Bill Piper at 202-669-6430 or Tony Newman at 646-335-5384
The U.S. Supreme Court issued a ruling yesterday allowing lower sentences for people who commit crack cocaine offenses. At issue was whether federal judges have the discretion to impose sentences on sellers of crack cocaine that are lower than federal sentencing guidelines call for if they determine that the recommended crack sentences are unjust because they are harsher than recommended sentences for power cocaine offenses. By a 7-2 vote, the court ruled that a federal judge could give a black veteran of the 1991 war with Iraq a 15-year sentence, even though sentencing guidelines called for the veteran to receive 19 to 22 years.
“This decision makes it clear that federal judges have a right to vote their conscience and ignore sentencing guidelines that are racist, unfair or cruel,” said Bill Piper, director of national affairs for the Drug Policy Alliance. “The ruling will reduce racial disparities in the criminal justice system and hopefully send a message to federal prosecutors that they should stop wasting resources on nonviolent, low-level crack cocaine offenders and focus on taking down organized crime syndicates instead.”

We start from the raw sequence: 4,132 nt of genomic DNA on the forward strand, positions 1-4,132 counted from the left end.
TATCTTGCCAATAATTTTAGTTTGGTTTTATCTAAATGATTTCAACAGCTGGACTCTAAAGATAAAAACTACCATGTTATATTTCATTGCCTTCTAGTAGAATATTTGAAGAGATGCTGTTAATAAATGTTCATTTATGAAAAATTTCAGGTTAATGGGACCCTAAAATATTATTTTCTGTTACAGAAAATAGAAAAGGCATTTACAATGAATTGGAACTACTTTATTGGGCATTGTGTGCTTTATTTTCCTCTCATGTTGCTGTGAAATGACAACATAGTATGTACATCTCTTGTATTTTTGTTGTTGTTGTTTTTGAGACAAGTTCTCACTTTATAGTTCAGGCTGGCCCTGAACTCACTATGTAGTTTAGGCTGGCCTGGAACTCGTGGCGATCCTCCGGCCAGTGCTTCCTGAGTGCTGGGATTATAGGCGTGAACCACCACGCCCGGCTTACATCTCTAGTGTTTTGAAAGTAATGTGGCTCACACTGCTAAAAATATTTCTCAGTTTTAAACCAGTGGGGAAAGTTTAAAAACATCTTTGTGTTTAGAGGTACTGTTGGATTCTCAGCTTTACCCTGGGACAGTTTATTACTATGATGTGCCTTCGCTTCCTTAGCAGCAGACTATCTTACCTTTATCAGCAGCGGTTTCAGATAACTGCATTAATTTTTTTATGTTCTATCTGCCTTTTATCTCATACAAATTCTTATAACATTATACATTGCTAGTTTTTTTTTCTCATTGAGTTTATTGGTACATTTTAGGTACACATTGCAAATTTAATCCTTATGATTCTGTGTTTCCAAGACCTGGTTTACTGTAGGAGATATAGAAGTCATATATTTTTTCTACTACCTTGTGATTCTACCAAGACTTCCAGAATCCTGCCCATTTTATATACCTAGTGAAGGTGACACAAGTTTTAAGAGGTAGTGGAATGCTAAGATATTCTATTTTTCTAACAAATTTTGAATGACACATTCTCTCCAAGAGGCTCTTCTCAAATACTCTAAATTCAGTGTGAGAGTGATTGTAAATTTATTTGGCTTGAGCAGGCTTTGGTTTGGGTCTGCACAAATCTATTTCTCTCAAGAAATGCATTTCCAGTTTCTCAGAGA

Earlier this year the U.S. Sentencing Commission partially reduced recommended sentences for crack cocaine offenses, citing the injustice of imposing penalties for crack cocaine that were higher than penalties for powder cocaine offenses. Those sentencing changes took effect November 1. The Commission is expected to vote today on whether or not to apply the sentencing reductions retroactively. Doing so could make 19,500 federal prisoners eligible for early release over the next several decades.
Neither the Supreme Court decision nor either of the Sentencing Commission’s decisions, however, will solve the fundamental problem with crack and powder cocaine sentencing. Federal mandatory minimums enacted by Congress in the 1980s punish crack cocaine offenses 100 times more severely than powder cocaine offenses. This 100 to 1 statutory disparity is creating rampant racial disparities in the federal criminal justice system and unintentionally encouraging federal law enforcement agencies to focus on low-level drug law offenders instead of major traffickers. Only Congress can change the federal mandatory minimum sentences.
Four bills have been introduced in Congress to reduce the crack/powder cocaine disparity–two by Democrats and two by Republicans. The Senate is set to have hearings on the issue early next year. No hearings have been scheduled in the House, and supporters of eliminating the disparity say House Democrats are ignoring the issue.
“The biggest obstacle to eliminating the racist crack/powder disparity is not the Bush Administration or law enforcement, it’s the House Democratic leadership,” said Piper. “While the Supreme Court, the Sentencing Commission and Senate Democrats and Republicans push forward with reform, House Democrats won’t even have hearings on the issue. Their silence on this issue is sending a signal to communities across the country that they don’t care about reducing racial disparities.”